Originally published Jan. 4, 2019 in the Newcastle Herald.
By David Lubans
With so much emphasis on academic achievement, it can be difficult for physical activity and sport to gain traction in the school environment.
This is partly due to the misconception that allocating time for students to be active at school will hurt their academic performance. This view is not only disappointing but ill-informed.
Physical activity is essential for young people’s development, yet Australian children and adolescents are some of the least active in the world – less than 20 percent participate in the recommended 60 minutes of moderate- to vigorous-intensity physical activity each day.
The NSW Department of Education requires its schools to provide 150 minutes of organised physical activity each week. However, achieving this target can be a low priority for many teachers focused on NAPLAN results and My School rankings.
Yet such an attitude runs counter to evidence that suggests students with higher levels of physical activity and aerobic fitness perform better on standardised tests and measures of cognitive function.
Researchers are now interested in examining the mechanisms that might explain why and how physical activity in schools can support educational outcomes.
As part of that work, for the past decade, the NSW Department of Education’s School Sport Unit, led by Ross Morrison, has collaborated with universities, including the University of Newcastle, to conduct a series of experimental studies designed to test the effects of various physical activity programs, including:
- Thinking While Moving – incorporating movement into primary school Mathematics and English lessons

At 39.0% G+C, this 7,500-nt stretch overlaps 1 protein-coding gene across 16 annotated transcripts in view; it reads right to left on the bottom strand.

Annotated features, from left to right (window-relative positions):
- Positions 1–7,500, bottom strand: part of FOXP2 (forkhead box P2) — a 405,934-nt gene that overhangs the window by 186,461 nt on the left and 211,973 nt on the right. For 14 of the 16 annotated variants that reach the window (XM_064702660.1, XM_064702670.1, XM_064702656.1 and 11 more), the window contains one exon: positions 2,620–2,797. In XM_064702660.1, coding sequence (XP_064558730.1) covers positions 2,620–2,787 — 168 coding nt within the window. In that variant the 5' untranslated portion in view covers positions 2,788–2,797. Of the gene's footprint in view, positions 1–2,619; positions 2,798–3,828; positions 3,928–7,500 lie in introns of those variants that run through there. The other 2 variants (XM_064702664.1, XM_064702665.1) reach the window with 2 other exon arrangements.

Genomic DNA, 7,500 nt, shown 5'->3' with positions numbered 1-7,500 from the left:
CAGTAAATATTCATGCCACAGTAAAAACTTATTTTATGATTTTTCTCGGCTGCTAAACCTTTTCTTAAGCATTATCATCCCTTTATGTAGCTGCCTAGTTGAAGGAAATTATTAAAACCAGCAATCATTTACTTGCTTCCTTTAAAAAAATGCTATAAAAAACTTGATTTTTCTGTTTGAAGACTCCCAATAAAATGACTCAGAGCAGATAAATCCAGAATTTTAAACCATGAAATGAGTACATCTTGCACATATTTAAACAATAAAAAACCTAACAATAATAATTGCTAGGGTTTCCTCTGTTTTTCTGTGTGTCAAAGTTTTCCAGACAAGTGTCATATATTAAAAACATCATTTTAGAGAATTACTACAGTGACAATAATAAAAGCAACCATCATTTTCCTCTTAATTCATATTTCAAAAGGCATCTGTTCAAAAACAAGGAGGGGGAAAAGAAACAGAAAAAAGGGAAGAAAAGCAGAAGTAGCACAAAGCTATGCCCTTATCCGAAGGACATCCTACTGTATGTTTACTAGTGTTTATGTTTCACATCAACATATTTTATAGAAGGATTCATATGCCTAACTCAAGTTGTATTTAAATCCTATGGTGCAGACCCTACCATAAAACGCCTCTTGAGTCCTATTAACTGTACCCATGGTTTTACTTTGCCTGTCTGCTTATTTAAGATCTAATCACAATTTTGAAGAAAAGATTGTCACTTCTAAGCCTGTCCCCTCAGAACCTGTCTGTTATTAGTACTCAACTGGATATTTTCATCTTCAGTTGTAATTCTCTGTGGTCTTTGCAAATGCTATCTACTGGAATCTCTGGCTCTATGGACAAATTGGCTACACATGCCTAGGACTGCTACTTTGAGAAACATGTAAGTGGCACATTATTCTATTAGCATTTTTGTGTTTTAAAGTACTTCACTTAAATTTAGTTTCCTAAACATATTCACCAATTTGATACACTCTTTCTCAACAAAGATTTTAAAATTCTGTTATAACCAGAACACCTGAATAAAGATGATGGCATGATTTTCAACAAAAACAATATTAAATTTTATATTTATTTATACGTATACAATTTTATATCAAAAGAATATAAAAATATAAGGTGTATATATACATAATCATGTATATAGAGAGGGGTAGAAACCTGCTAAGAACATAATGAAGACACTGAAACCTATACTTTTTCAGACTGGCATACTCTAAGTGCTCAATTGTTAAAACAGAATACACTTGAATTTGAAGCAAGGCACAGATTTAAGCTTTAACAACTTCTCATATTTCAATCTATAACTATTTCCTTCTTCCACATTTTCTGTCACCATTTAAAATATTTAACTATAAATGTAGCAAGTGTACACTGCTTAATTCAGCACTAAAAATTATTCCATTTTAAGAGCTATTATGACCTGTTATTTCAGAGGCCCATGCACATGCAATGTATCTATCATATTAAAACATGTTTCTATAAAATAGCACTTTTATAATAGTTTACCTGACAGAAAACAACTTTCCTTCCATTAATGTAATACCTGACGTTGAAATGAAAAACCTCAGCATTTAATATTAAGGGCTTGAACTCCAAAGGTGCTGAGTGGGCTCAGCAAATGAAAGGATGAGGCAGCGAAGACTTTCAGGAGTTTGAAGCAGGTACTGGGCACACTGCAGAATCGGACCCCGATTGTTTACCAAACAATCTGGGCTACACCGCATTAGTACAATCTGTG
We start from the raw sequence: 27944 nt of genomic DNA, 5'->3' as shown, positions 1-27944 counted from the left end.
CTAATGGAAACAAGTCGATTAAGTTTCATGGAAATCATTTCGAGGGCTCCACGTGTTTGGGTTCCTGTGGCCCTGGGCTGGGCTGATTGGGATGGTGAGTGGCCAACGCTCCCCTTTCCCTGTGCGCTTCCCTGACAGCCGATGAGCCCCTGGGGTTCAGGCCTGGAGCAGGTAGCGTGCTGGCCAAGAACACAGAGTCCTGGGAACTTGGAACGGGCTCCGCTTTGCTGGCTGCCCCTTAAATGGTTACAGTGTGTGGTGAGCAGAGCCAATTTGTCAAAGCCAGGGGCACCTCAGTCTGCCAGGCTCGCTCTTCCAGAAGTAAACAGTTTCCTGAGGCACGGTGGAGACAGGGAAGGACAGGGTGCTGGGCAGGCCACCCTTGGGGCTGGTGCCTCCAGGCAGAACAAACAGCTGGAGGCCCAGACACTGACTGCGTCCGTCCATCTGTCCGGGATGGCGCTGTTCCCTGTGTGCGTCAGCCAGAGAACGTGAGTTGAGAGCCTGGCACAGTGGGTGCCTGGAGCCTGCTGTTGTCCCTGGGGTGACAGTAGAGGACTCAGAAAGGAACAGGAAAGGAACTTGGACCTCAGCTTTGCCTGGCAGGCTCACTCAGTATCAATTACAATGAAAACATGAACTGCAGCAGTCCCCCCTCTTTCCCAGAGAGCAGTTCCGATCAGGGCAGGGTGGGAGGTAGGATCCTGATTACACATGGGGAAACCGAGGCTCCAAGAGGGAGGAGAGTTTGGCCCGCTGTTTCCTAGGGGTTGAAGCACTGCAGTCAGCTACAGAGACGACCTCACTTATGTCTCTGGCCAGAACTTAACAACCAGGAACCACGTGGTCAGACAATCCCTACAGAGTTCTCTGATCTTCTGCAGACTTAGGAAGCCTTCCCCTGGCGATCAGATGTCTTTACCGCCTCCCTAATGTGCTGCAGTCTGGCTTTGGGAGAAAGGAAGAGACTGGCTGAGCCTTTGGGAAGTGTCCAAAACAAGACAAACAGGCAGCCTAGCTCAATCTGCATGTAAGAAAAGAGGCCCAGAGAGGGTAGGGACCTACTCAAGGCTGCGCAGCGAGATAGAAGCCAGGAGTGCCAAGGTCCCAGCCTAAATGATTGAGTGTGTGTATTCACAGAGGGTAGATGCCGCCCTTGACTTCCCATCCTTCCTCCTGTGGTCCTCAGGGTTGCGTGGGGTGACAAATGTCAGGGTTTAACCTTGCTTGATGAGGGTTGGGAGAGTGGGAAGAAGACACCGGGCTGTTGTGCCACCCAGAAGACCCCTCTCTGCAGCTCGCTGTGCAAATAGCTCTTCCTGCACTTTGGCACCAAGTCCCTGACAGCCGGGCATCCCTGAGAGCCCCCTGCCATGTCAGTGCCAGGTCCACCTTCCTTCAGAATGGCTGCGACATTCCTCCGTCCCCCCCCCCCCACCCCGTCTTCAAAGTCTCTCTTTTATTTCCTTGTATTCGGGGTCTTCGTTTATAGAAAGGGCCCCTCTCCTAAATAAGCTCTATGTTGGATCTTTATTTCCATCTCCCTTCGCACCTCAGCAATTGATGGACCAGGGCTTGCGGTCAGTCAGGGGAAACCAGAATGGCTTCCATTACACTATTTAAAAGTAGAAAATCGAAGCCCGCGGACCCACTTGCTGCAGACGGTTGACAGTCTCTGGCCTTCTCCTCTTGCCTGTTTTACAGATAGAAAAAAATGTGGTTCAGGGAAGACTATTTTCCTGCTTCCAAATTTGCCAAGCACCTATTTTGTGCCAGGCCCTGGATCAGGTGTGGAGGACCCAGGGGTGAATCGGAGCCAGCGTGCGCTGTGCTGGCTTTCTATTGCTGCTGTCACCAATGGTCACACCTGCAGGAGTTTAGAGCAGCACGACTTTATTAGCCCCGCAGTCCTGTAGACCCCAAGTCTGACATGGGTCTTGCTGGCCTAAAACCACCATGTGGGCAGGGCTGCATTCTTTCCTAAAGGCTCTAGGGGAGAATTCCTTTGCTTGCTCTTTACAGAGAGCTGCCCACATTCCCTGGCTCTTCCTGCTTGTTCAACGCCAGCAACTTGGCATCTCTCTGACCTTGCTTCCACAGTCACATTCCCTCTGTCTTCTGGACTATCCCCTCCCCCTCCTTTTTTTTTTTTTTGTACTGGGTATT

- Resistance Training for Teens – designed to improve adolescents’ muscular fitness and resistance training skill competency
- Burn 2 Learn – designed to test the impact of high-intensity activity breaks on senior school students’ physical, mental and cognitive and health, and
- iPLAY – supporting primary school teachers to deliver high-quality physical education and increase students’ opportunities for physical activity across the school day.
While each of these projects has focused on different outcomes, we have found that the benefits of physical activity for academic outcomes provides educators with a strong rationale to get children moving in schools.
And this ‘buy-in’ from educators is crucial for program success.
Our most recent study, Burn 2 Learn, is testing the impact of a time-efficient exercise program for students completing the HSC.
Working in collaboration with one of the world leaders in physical activity and cognitive health, Professor Chuck Hillman from Northeastern University in the United States, we are using a variety of novel techniques to measure the impact of the program on psychological stress, brain structure and function.
For example, students involved in the study have provided hair samples, which will be analysed to determine cortisol deposits – an indicator of exposure to stress.
We know the senior school years are very demanding and many students drop out of organised physical activity to focus on their studies. However, evidence suggests that physical activity can help reduce the negative impact of stressful events.
In our pilot study, which involved two high schools in the Hunter region, we found that three 10-minute exercise sessions per week for 14 weeks, improved students’ mental health and aspects of their cognitive functioning.
Another example is iPLAY– a research project led by Professor Chris Lonsdale from the Australian Catholic University and myself.
The iPLAY program aims to increase the quality and quantity of physical activity opportunities for children in primary schools. Our original pilot study of the program, involving 460 students from eight NSW public primary schools, found significant improvements in students’ physical activity, fitness and sport skills over the 12-month study period.
Led by Dr Nick Riley, the Thinking While Moving program has shown that students spend more time ‘on task’ in physically active lessons, while still achieving literacy and numeracy outcomes.
To date, more than 500 teachers from more than 300 schools have attended Thinking While Moving professional learning workshops. Schools are ideal settings for implementing evidence-based physical activity programs.
Our partnership with the NSW Department of Education ensures our work has real-world impact by providing the opportunity to disseminate these programs in public schools throughout the state.
Professor David Lubans, Australian Research Council Future Fellow, University of Newcastle